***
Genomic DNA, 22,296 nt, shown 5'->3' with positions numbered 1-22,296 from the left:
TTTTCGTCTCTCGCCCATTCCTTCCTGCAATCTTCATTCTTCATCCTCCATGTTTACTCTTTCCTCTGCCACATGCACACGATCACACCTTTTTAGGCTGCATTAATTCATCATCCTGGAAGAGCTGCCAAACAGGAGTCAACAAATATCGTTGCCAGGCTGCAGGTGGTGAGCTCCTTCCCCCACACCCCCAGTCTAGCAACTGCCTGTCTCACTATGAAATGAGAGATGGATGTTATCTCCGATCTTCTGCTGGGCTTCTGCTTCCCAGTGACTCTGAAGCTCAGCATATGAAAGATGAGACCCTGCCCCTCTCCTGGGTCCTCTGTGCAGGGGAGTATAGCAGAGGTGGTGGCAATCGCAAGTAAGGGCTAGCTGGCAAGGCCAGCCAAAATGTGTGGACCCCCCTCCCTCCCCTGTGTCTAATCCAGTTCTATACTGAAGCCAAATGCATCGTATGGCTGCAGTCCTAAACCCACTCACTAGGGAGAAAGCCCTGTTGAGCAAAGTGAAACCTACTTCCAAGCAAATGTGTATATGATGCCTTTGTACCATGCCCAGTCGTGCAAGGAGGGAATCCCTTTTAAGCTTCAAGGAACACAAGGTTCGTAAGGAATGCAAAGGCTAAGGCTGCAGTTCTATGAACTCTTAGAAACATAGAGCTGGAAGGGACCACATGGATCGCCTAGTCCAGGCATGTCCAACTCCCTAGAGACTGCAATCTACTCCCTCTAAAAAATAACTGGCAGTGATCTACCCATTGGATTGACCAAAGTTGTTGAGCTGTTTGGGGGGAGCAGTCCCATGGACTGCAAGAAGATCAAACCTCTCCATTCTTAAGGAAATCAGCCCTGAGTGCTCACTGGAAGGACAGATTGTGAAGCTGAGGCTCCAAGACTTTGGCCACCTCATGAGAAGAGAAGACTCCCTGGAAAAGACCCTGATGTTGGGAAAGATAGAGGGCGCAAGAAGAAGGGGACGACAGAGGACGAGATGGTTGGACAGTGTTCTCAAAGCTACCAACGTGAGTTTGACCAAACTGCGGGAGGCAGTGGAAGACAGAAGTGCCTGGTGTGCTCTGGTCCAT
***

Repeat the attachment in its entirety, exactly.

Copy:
Genomic DNA, 22,296 nt, shown 5'->3' with positions numbered 1-22,296 from the left:
TTTTCGTCTCTCGCCCATTCCTTCCTGCAATCTTCATTCTTCATCCTCCATGTTTACTCTTTCCTCTGCCACATGCACACGATCACACCTTTTTAGGCTGCATTAATTCATCATCCTGGAAGAGCTGCCAAACAGGAGTCAACAAATATCGTTGCCAGGCTGCAGGTGGTGAGCTCCTTCCCCCACACCCCCAGTCTAGCAACTGCCTGTCTCACTATGAAATGAGAGATGGATGTTATCTCCGATCTTCTGCTGGGCTTCTGCTTCCCAGTGACTCTGAAGCTCAGCATATGAAAGATGAGACCCTGCCCCTCTCCTGGGTCCTCTGTGCAGGGGAGTATAGCAGAGGTGGTGGCAATCGCAAGTAAGGGCTAGCTGGCAAGGCCAGCCAAAATGTGTGGACCCCCCTCCCTCCCCTGTGTCTAATCCAGTTCTATACTGAAGCCAAATGCATCGTATGGCTGCAGTCCTAAACCCACTCACTAGGGAGAAAGCCCTGTTGAGCAAAGTGAAACCTACTTCCAAGCAAATGTGTATATGATGCCTTTGTACCATGCCCAGTCGTGCAAGGAGGGAATCCCTTTTAAGCTTCAAGGAACACAAGGTTCGTAAGGAATGCAAAGGCTAAGGCTGCAGTTCTATGAACTCTTAGAAACATAGAGCTGGAAGGGACCACATGGATCGCCTAGTCCAGGCATGTCCAACTCCCTAGAGACTGCAATCTACTCCCTCTAAAAAATAACTGGCAGTGATCTACCCATTGGATTGACCAAAGTTGTTGAGCTGTTTGGGGGGAGCAGTCCCATGGACTGCAAGAAGATCAAACCTCTCCATTCTTAAGGAAATCAGCCCTGAGTGCTCACTGGAAGGACAGATTGTGAAGCTGAGGCTCCAAGACTTTGGCCACCTCATGAGAAGAGAAGACTCCCTGGAAAAGACCCTGATGTTGGGAAAGATAGAGGGCGCAAGAAGAAGGGGACGACAGAGGACGAGATGGTTGGACAGTGTTCTCAAAGCTACCAACGTGAGTTTGACCAAACTGCGGGAGGCAGTGGAAGACAGAAGTGCCTGGTGTGCTCTGGTCCAT